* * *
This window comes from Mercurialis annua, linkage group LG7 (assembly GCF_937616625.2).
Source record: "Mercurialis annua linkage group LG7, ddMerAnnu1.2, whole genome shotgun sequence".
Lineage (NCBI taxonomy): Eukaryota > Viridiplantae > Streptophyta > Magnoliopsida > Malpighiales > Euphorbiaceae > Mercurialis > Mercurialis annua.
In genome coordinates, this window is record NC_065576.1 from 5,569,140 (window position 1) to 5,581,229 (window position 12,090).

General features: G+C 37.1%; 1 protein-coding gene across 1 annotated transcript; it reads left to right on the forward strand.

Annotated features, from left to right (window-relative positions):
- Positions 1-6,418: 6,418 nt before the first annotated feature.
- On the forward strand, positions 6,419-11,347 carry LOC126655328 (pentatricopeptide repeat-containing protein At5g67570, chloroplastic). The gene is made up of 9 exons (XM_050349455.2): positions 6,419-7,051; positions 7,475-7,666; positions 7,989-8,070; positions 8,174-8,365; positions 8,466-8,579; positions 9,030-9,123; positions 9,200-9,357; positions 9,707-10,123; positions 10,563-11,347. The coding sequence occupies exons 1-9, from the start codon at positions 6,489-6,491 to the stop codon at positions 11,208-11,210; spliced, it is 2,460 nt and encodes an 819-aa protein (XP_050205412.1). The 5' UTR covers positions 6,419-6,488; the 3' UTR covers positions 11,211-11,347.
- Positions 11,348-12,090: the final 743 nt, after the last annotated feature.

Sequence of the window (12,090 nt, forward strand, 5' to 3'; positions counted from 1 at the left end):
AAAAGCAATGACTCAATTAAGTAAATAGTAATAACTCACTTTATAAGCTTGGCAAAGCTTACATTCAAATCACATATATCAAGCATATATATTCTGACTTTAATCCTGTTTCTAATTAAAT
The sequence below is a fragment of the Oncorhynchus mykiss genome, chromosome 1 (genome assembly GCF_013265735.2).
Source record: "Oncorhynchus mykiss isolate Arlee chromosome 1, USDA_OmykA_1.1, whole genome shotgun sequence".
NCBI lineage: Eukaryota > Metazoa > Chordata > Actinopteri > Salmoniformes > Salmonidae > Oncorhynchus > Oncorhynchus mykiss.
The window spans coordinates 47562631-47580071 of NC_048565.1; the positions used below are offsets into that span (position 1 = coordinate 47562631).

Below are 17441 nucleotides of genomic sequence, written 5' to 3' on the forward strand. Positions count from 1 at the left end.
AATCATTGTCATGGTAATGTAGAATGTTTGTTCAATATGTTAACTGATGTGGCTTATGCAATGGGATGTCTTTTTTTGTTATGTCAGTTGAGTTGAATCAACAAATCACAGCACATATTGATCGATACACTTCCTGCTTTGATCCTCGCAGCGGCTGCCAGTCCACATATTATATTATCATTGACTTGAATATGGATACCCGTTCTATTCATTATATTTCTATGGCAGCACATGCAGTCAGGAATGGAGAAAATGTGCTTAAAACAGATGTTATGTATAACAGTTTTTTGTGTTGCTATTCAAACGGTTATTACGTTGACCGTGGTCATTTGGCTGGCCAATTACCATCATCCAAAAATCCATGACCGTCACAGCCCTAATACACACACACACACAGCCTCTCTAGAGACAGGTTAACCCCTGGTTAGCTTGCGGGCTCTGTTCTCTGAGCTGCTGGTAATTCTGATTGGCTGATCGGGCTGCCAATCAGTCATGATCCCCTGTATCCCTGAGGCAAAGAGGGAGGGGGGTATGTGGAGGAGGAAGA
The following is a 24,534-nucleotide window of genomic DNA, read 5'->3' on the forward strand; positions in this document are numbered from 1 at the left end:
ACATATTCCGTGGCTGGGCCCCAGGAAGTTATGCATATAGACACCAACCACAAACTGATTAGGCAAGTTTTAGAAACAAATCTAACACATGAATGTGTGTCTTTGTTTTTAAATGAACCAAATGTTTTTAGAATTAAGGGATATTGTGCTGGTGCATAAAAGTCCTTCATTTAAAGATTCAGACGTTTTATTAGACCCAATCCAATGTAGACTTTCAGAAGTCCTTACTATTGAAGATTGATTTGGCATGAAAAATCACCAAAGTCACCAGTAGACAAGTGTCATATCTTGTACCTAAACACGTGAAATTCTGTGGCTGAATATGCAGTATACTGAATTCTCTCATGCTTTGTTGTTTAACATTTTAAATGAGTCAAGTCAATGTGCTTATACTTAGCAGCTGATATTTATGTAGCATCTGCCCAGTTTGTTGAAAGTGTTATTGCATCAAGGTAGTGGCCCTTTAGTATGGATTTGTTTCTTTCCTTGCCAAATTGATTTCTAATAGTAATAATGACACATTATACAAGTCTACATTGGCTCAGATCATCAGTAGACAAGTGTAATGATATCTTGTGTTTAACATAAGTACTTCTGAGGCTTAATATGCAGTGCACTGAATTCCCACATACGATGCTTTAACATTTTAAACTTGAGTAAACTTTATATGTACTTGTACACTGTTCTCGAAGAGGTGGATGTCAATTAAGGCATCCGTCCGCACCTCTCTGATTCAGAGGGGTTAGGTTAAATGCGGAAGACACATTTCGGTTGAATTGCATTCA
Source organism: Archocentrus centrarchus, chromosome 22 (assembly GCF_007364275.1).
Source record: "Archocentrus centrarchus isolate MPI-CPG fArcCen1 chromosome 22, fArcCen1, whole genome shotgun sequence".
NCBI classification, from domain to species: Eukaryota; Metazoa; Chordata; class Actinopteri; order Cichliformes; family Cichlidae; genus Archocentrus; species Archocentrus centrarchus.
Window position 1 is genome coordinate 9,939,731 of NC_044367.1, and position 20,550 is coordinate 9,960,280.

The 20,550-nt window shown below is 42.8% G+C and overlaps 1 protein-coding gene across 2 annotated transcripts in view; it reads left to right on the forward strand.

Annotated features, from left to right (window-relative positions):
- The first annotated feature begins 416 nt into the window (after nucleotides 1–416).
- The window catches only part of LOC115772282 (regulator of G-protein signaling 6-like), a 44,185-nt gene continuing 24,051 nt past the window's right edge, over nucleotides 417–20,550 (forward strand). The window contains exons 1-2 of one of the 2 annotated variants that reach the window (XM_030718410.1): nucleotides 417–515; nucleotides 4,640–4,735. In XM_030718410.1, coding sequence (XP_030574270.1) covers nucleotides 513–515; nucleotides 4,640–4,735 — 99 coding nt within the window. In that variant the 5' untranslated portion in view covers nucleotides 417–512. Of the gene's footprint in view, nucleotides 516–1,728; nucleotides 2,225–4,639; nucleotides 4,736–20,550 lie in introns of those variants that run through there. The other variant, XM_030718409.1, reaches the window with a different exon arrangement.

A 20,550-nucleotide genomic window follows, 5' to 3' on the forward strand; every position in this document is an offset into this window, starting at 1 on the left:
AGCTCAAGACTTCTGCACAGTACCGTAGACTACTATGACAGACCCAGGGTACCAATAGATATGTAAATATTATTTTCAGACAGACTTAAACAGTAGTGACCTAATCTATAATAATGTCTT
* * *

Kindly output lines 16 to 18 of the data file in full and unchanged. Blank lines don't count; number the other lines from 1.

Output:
Below are 17441 nucleotides of genomic sequence, written 5' to 3' on the forward strand. Positions count from 1 at the left end.
AATCATTGTCATGGTAATGTAGAATGTTTGTTCAATATGTTAACTGATGTGGCTTATGCAATGGGATGTCTTTTTTTGTTATGTCAGTTGAGTTGAATCAACAAATCACAGCACATATTGATCGATACACTTCCTGCTTTGATCCTCGCAGCGGCTGCCAGTCCACATATTATATTATCATTGACTTGAATATGGATACCCGTTCTATTCATTATATTTCTATGGCAGCACATGCAGTCAGGAATGGAGAAAATGTGCTTAAAACAGATGTTATGTATAACAGTTTTTTGTGTTGCTATTCAAACGGTTATTACGTTGACCGTGGTCATTTGGCTGGCCAATTACCATCATCCAAAAATCCATGACCGTCACAGCCCTAATACACACACACACACAGCCTCTCTAGAGACAGGTTAACCCCTGGTTAGCTTGCGGGCTCTGTTCTCTGAGCTGCTGGTAATTCTGATTGGCTGATCGGGCTGCCAATCAGTCATGATCCCCTGTATCCCTGAGGCAAAGAGGGAGGGGGGTATGTGGAGGAGGAAGA
The following is a 24,534-nucleotide window of genomic DNA, read 5'->3' on the forward strand; positions in this document are numbered from 1 at the left end: